Brian Nicholson, Deseret News
Mitt Romney talks to supporters about the economy during a campaign stop at the Hires Big H on 700 East and 400 South in Salt Lake City Friday, June 24, 2011.

Mitt Romney's new 63-member Justice Advisory Committee is led by three co-chairs who can all be described as heavy hitters from the conservative right, according to an article in Friday's Boston Globe.

"One co-chair of what Romney calls his Justice Advisory Committee is former Appeals Court justice Robert Bork, a martyr of conservative legal thought whose 1987 nomination to the Supreme Court was sunk by liberals. The second is Mary Ann Glendon, former U.S. ambassador to the Vatican for President George W. Bush and a passionate opponent of abortion ... . The final co-chair is Richard Wiley, chairman of the Federal Communications Commission during the Nixon and Ford administrations."

In a statement on his website, Romney said, "Our democracy depends on a government that respects the Constitution and the rule of law. Our nation needs a Congress and an Executive branch that are cognizant of the bounds of their powers and a judiciary that will strictly construe the Constitution and refuse to legislate from the bench. I am proud and honored to have the support of an extraordinary group of attorneys and legal scholars. Their deep experience and wisdom will be invaluable as we address the constitutional and legal issues facing the nation."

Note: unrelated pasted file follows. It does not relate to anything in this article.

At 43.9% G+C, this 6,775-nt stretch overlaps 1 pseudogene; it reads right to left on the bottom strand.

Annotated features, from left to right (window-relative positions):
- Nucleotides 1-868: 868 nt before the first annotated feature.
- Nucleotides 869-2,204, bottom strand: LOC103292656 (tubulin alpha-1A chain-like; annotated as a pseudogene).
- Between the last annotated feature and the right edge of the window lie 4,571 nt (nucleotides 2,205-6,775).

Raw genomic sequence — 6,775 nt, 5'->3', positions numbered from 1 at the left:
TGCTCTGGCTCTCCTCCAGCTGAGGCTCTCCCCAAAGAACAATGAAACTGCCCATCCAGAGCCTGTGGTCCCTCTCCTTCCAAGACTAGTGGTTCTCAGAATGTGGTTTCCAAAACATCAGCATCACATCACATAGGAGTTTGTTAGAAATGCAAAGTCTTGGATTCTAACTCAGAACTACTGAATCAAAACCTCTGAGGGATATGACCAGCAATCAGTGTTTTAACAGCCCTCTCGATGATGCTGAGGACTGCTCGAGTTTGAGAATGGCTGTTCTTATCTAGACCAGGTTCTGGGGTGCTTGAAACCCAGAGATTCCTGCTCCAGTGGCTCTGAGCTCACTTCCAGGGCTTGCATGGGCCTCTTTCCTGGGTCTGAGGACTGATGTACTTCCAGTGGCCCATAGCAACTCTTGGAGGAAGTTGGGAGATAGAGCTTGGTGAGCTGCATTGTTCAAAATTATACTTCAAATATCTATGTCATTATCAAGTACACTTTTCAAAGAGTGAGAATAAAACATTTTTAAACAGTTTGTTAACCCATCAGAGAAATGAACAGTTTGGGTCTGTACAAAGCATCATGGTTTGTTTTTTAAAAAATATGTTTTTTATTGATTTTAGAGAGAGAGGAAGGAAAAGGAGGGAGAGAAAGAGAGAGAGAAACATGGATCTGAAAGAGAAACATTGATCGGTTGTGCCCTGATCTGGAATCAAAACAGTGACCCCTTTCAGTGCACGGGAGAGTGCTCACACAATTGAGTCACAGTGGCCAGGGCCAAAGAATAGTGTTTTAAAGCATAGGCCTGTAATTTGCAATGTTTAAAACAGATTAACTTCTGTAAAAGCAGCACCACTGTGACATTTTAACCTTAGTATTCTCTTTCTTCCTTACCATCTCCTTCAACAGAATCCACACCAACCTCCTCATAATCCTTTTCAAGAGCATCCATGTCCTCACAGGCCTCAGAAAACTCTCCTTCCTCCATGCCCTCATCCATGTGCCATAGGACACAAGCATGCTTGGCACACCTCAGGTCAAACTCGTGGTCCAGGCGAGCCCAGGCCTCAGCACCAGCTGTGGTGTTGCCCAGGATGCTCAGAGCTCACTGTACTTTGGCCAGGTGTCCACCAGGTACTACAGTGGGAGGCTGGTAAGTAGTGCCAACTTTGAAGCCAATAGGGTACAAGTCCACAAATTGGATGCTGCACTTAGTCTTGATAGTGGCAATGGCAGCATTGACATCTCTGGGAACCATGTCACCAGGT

The Political Ticker blog on focused on Bork as the most noteworthy aspect of Friday's announcement.

"Bork is known as a staunch advocate for 'originalism,' a principle that defends the original intent of the Constitution. Reagan nominated Bork as a Supreme Court Justice in 1987, only to have the nomination fall apart in a contentious confirmation battle after left-leaning groups opposed Bork's conservative judicial philosophies."


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